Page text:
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London - The gynaecologist who assisted at the birth of third-in-line to the British throne Prince George has been recognised by Queen Elizabeth II in the New Year Honours List released on Tuesday.
Marcus Setchell, 70, who delayed his retirement to assist at the birth of Prince William and his wife Kate's baby in July, was made a Knight Commander of the Royal Victorian Order - an honour in the personal gift of the queen.
The twice-yearly list of the great and the good - issued at the New Year and on the queen's birthday - recognises those who have succeeded in their personal field, or those who have contributed to their community.
But tennis star Andy Murray, Britain's first Wimbledon men's singles champion for 77 years, and footballer and global celebrity David Beckham were two surprising omissions from the list.
Murray, who was given an OBE (Order of the British Empire) after his Olympic gold medal in 2012, was touted as a possible recipient of the higher honour of a knighthood.
Beckham, who announced his retirement earlier this year, was tipped to be knighted for his sporting success and work on the London 2012 Olympics bid. He received an OBE in 2003.
Sir Simon Rattle, the British conductor of the prestigious Berlin Philharmonic, is awarded the Order of Merit, given to individuals of great achievement in the fields of the arts, learning and science.
The other recipient of the OM is world-renowned heart surgeon Professor Sir Magdi Yacoub.
Cuban-born ballet dancer Carlos Acosta was made a CBE, or Commander of the Most Excellent Order of the British Empire.
The 40-year-old, a regular guest artist at the Royal Ballet in London, has branched out into choreography, literature and film.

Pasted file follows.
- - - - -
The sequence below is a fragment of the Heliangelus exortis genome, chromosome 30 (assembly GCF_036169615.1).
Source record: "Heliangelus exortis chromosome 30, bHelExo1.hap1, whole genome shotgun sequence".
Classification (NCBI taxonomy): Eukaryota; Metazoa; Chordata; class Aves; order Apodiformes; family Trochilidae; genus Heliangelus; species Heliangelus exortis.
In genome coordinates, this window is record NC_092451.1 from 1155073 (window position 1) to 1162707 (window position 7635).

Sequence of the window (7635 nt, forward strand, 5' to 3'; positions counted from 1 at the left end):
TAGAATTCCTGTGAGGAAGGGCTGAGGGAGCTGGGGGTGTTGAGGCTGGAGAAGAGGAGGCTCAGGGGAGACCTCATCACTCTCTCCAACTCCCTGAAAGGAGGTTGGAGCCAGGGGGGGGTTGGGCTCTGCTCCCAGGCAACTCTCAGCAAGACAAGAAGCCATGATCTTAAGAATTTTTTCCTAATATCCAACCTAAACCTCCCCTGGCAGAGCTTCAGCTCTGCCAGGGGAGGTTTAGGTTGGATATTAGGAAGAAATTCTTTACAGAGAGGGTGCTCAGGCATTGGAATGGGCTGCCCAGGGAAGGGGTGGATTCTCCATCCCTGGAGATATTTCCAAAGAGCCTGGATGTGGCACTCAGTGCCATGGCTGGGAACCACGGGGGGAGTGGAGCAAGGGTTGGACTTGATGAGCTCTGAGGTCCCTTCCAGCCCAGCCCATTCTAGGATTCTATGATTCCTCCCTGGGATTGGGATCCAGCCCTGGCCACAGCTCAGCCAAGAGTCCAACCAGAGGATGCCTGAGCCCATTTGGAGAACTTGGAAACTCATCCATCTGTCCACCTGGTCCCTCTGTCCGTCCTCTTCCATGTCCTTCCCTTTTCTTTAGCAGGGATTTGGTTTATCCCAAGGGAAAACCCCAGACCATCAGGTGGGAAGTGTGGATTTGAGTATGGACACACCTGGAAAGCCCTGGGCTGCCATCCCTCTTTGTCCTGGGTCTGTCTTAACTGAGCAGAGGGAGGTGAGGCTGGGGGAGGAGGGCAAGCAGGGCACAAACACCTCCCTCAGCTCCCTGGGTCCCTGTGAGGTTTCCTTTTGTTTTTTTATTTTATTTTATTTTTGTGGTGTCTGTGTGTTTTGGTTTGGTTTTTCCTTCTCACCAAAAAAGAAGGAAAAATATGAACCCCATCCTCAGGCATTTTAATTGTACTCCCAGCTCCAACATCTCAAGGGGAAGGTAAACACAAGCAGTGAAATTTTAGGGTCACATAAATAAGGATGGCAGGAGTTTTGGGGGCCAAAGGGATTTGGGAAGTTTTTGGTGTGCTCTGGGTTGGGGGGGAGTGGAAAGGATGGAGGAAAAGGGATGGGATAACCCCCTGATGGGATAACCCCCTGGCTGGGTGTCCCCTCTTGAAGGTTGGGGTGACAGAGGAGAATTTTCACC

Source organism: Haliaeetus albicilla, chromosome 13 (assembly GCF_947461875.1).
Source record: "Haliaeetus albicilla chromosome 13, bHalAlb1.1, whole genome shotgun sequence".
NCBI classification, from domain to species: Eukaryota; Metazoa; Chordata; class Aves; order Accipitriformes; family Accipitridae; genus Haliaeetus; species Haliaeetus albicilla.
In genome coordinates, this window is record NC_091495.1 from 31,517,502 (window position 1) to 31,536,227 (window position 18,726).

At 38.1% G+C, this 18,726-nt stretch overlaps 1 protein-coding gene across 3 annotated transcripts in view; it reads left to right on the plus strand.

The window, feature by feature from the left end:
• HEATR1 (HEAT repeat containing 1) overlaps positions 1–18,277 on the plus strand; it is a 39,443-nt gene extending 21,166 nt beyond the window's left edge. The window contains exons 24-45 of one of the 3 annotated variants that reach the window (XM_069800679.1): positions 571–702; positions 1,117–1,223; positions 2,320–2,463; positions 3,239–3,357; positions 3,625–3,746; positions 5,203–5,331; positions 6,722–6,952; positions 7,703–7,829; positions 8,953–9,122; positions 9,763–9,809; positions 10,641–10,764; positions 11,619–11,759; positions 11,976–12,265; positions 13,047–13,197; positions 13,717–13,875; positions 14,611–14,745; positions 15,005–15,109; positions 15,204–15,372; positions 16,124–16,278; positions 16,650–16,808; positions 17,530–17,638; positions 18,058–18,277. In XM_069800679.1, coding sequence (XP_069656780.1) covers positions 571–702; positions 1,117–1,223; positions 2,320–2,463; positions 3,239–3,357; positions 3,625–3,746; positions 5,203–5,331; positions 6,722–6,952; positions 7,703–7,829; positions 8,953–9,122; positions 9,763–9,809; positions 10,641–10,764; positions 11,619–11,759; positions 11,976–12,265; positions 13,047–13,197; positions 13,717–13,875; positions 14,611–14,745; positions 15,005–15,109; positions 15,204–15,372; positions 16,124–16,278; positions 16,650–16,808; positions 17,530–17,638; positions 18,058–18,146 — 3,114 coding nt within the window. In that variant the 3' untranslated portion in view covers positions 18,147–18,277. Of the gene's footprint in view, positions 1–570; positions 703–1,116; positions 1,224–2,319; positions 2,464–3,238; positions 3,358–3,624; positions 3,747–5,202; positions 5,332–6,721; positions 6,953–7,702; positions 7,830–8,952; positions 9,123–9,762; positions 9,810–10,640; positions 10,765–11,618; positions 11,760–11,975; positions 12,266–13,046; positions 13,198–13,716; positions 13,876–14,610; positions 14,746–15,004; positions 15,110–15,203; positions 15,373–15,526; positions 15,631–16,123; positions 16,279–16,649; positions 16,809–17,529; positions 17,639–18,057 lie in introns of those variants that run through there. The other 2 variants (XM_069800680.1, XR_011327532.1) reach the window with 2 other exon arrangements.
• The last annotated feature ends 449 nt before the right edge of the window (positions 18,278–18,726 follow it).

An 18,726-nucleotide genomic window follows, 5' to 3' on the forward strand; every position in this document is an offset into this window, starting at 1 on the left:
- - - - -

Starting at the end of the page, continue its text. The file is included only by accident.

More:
Acosta said: “It was a huge surprise, and I feel privileged to be included.”
Elsewhere in the arts world, opera singer Katherine Jenkins, who raises money for charities that assist injured servicemen, said she was “incredibly honoured” after being awarded an OBE.
Jenkins, 33, said the honour left her feeling “incredibly humbled”.
“To accept such an award after only a decade of service to music and charity comes as a wonderful surprise,” she added.
“I share this award with the charitable bodies I am so privileged to work with, especially to those brave servicemen and women who risk so much for us all on a daily basis.”
The creator and co-star of the hit TV comedy “Gavin and Stacey”, Ruth Jones, was also given an OBE.
Jones, who set parts of the show in her native South Wales, used the local slang to describe her award as not “just tidy, it's proper tidy”.
“Apparently great uncle Leslie got an OBE in the 40s and uncle Jack the fireman got one in the 60s.
“So I'm keeping up with the Joneses, ha ha,” she added.
Veteran actress Penelope Keith, who rose to fame in the 1970s sitcom “The Good Life” becomes a dame, as does “Murder, She Wrote” actress Angela Lansbury.
Some 1,195 people have received an award and for the first time since the Order of the British Empire was founded in 1917, there are more women (51 percent) on the list than men. - Sapa-AFP